Harley-Davidson Australia has invited two brain cancer patients on its 100th anniversary ride with Harley “royalty” and is donating $100,000 to the Cure Brain Cancer Foundation.
Brain cancer patients Paul McLean and Josh Chalmers are accompanying Bill Davidson, great grandson of a company founder, on the anniversary ride from Sydney to Melbourne.
And when they arrive on Friday (May 12, 2017), HD Australia and Harley Heaven, Melbourne, will donate $100,000 to brain cancer research.
HD Australia boss Nigel Keogh says it’s all about “perspective”.
“Riding a Harley is about freedom and if we can give these guys some temporary freedom from their cancer, then it’s been worthwhile,” he says.
The riders are part of a group of about 40 VIPs, media and HOG riders spreading awareness of brain cancer on the ride which rolled into Canberra last night.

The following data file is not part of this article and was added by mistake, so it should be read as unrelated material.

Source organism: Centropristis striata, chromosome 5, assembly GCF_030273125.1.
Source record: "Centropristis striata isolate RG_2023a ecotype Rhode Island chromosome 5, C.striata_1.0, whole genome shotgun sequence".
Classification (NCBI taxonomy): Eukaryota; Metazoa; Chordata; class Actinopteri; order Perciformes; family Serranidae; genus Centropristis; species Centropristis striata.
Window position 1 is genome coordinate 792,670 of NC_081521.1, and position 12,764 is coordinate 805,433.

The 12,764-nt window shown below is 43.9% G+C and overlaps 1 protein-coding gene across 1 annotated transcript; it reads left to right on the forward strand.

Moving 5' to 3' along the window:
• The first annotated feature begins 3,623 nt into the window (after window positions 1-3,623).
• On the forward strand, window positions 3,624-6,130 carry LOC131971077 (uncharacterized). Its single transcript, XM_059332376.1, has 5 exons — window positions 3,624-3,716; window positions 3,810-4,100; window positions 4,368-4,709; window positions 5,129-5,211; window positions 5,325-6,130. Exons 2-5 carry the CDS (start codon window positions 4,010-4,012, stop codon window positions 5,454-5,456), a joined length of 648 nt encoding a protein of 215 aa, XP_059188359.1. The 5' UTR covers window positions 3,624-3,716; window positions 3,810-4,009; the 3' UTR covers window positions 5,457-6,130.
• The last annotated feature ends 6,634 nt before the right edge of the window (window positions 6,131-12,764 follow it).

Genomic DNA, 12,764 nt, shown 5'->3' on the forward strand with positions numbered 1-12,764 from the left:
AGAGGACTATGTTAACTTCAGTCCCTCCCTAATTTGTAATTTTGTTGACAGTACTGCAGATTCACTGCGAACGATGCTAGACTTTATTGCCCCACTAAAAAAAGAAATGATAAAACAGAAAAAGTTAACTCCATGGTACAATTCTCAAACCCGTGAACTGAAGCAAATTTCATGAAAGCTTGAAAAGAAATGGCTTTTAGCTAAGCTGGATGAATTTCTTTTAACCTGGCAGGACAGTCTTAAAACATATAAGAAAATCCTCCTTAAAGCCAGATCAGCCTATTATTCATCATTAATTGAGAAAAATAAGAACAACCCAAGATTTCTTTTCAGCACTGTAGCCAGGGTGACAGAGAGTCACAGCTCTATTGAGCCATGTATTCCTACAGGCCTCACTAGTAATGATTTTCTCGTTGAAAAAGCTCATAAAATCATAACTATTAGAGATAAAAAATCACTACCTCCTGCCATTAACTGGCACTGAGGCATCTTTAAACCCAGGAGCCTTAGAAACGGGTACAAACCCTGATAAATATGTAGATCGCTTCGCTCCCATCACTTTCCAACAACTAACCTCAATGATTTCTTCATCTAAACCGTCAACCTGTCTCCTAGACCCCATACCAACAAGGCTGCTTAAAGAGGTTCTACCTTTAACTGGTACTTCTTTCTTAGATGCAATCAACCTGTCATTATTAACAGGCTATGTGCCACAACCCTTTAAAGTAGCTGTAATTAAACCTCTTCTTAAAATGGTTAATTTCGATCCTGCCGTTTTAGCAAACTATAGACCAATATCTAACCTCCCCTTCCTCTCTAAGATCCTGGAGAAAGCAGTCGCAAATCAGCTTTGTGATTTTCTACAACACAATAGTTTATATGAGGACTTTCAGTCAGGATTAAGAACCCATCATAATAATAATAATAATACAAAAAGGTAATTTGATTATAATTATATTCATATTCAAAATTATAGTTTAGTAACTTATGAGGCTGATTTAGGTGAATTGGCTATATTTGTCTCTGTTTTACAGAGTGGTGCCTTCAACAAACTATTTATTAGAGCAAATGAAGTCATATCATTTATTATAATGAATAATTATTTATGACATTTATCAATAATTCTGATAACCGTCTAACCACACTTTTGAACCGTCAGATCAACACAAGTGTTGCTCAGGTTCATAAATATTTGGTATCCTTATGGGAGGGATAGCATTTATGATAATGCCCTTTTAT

Cure Brain Cancer spokesperson Nici Andronicus (pictured above with Josh and Paul) provided some of the harrowing statistics of brain cancer:
- Only 20% of people diagnosed with brain cancer survive for five years and that figure has barely improved in more than 30 years;
- The disease is the biggest killer of children in Australia; and
- It kills more people under 40 than any other cancer.
“Despite these shocking statistics, brain cancer receives less than 5% of Federal Government cancer funding,” she says.
“That is why initiatives like the Harley-Davidson 100 year ride, which raise funds and awareness, are so important.
“In my opinion, early diagnosis is important to maximise the time for specialists to consider treatment options.”
Paul’s daughter, Annabelle, is joining him on the ride after Paul walked her down the aisle last month at her wedding to husband Sean.
It was 11 years after Paul’s initial brain cancer diagnosis.
“Dad has always been my legend, even before his diagnosis”, says Annabelle.